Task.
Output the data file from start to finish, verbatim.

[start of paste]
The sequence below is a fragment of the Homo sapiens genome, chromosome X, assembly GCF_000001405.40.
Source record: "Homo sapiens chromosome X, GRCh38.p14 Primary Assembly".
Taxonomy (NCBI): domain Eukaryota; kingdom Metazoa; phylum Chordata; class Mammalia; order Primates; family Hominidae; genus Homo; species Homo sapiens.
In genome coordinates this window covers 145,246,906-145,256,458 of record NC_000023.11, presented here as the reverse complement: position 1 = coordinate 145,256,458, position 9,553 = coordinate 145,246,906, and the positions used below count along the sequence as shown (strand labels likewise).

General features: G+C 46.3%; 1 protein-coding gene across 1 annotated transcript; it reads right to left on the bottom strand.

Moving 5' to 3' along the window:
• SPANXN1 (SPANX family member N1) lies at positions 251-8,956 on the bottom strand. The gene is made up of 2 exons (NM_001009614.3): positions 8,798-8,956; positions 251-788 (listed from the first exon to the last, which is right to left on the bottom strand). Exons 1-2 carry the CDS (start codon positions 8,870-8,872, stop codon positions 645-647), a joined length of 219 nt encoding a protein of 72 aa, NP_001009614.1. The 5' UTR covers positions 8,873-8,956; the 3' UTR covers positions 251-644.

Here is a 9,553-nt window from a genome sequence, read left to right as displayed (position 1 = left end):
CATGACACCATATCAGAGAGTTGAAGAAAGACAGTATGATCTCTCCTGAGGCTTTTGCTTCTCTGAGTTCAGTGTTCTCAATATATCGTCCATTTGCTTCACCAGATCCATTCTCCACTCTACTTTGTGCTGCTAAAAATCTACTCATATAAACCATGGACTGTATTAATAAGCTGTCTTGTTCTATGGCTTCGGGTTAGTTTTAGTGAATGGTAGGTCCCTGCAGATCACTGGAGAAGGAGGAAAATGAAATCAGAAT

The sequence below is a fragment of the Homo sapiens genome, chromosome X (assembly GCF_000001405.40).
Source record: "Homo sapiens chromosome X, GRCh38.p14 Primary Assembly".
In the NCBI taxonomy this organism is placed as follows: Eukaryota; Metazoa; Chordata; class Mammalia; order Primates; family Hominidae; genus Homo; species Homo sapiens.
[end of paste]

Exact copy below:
The sequence below is a fragment of the Homo sapiens genome, chromosome X, assembly GCF_000001405.40.
Source record: "Homo sapiens chromosome X, GRCh38.p14 Primary Assembly".
Taxonomy (NCBI): domain Eukaryota; kingdom Metazoa; phylum Chordata; class Mammalia; order Primates; family Hominidae; genus Homo; species Homo sapiens.
In genome coordinates this window covers 145,246,906-145,256,458 of record NC_000023.11, presented here as the reverse complement: position 1 = coordinate 145,256,458, position 9,553 = coordinate 145,246,906, and the positions used below count along the sequence as shown (strand labels likewise).

General features: G+C 46.3%; 1 protein-coding gene across 1 annotated transcript; it reads right to left on the bottom strand.

Moving 5' to 3' along the window:
• SPANXN1 (SPANX family member N1) lies at positions 251-8,956 on the bottom strand. The gene is made up of 2 exons (NM_001009614.3): positions 8,798-8,956; positions 251-788 (listed from the first exon to the last, which is right to left on the bottom strand). Exons 1-2 carry the CDS (start codon positions 8,870-8,872, stop codon positions 645-647), a joined length of 219 nt encoding a protein of 72 aa, NP_001009614.1. The 5' UTR covers positions 8,873-8,956; the 3' UTR covers positions 251-644.

Here is a 9,553-nt window from a genome sequence, read left to right as displayed (position 1 = left end):
CATGACACCATATCAGAGAGTTGAAGAAAGACAGTATGATCTCTCCTGAGGCTTTTGCTTCTCTGAGTTCAGTGTTCTCAATATATCGTCCATTTGCTTCACCAGATCCATTCTCCACTCTACTTTGTGCTGCTAAAAATCTACTCATATAAACCATGGACTGTATTAATAAGCTGTCTTGTTCTATGGCTTCGGGTTAGTTTTAGTGAATGGTAGGTCCCTGCAGATCACTGGAGAAGGAGGAAAATGAAATCAGAAT

The sequence below is a fragment of the Homo sapiens genome, chromosome X (assembly GCF_000001405.40).
Source record: "Homo sapiens chromosome X, GRCh38.p14 Primary Assembly".
In the NCBI taxonomy this organism is placed as follows: Eukaryota; Metazoa; Chordata; class Mammalia; order Primates; family Hominidae; genus Homo; species Homo sapiens.